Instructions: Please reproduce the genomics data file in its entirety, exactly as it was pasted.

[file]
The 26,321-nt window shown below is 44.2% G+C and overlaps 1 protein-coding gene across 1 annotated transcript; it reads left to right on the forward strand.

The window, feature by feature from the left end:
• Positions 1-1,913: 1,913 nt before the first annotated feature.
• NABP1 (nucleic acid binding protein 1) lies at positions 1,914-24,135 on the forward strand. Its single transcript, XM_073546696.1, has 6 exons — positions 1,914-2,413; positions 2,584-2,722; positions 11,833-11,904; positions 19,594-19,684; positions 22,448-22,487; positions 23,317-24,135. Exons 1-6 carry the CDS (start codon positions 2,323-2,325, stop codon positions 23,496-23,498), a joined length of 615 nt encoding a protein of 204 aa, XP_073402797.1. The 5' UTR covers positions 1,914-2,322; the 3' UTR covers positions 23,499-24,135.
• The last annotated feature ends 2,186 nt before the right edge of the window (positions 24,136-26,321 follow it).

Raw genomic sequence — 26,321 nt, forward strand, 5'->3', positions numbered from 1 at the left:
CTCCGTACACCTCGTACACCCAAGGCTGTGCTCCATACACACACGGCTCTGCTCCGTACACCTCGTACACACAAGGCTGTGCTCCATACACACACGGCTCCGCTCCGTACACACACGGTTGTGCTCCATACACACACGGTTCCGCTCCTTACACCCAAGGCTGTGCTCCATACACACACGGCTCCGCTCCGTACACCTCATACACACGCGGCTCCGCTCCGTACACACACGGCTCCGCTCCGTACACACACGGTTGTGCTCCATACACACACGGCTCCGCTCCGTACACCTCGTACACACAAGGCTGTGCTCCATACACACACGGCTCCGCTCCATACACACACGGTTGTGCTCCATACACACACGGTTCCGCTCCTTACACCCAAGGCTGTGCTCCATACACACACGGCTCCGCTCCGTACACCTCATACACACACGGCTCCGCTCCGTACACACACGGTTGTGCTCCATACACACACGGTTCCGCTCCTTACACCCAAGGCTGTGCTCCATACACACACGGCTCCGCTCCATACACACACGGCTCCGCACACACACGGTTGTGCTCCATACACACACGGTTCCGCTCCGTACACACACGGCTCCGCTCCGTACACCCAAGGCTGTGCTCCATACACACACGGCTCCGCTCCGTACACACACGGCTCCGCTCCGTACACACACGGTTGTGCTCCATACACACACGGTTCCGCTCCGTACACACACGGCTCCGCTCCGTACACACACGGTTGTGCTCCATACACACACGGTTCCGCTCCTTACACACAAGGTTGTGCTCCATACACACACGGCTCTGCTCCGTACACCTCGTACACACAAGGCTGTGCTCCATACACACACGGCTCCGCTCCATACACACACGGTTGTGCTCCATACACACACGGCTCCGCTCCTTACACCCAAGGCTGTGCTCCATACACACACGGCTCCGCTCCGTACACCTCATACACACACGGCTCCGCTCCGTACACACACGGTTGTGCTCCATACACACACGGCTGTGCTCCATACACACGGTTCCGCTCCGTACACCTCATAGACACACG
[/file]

The 26,321-nt window shown below is 44.2% G+C and overlaps 1 protein-coding gene across 1 annotated transcript; it reads left to right on the forward strand.

The window, feature by feature from the left end:
• Positions 1-1,913: 1,913 nt before the first annotated feature.
• NABP1 (nucleic acid binding protein 1) lies at positions 1,914-24,135 on the forward strand. Its single transcript, XM_073546696.1, has 6 exons — positions 1,914-2,413; positions 2,584-2,722; positions 11,833-11,904; positions 19,594-19,684; positions 22,448-22,487; positions 23,317-24,135. Exons 1-6 carry the CDS (start codon positions 2,323-2,325, stop codon positions 23,496-23,498), a joined length of 615 nt encoding a protein of 204 aa, XP_073402797.1. The 5' UTR covers positions 1,914-2,322; the 3' UTR covers positions 23,499-24,135.
• The last annotated feature ends 2,186 nt before the right edge of the window (positions 24,136-26,321 follow it).

Raw genomic sequence — 26,321 nt, forward strand, 5'->3', positions numbered from 1 at the left:
CTCCGTACACCTCGTACACCCAAGGCTGTGCTCCATACACACACGGCTCTGCTCCGTACACCTCGTACACACAAGGCTGTGCTCCATACACACACGGCTCCGCTCCGTACACACACGGTTGTGCTCCATACACACACGGTTCCGCTCCTTACACCCAAGGCTGTGCTCCATACACACACGGCTCCGCTCCGTACACCTCATACACACGCGGCTCCGCTCCGTACACACACGGCTCCGCTCCGTACACACACGGTTGTGCTCCATACACACACGGCTCCGCTCCGTACACCTCGTACACACAAGGCTGTGCTCCATACACACACGGCTCCGCTCCATACACACACGGTTGTGCTCCATACACACACGGTTCCGCTCCTTACACCCAAGGCTGTGCTCCATACACACACGGCTCCGCTCCGTACACCTCATACACACACGGCTCCGCTCCGTACACACACGGTTGTGCTCCATACACACACGGTTCCGCTCCTTACACCCAAGGCTGTGCTCCATACACACACGGCTCCGCTCCATACACACACGGCTCCGCACACACACGGTTGTGCTCCATACACACACGGTTCCGCTCCGTACACACACGGCTCCGCTCCGTACACCCAAGGCTGTGCTCCATACACACACGGCTCCGCTCCGTACACACACGGCTCCGCTCCGTACACACACGGTTGTGCTCCATACACACACGGTTCCGCTCCGTACACACACGGCTCCGCTCCGTACACACACGGTTGTGCTCCATACACACACGGTTCCGCTCCTTACACACAAGGTTGTGCTCCATACACACACGGCTCTGCTCCGTACACCTCGTACACACAAGGCTGTGCTCCATACACACACGGCTCCGCTCCATACACACACGGTTGTGCTCCATACACACACGGCTCCGCTCCTTACACCCAAGGCTGTGCTCCATACACACACGGCTCCGCTCCGTACACCTCATACACACACGGCTCCGCTCCGTACACACACGGTTGTGCTCCATACACACACGGCTGTGCTCCATACACACGGTTCCGCTCCGTACACCTCATAGACACACG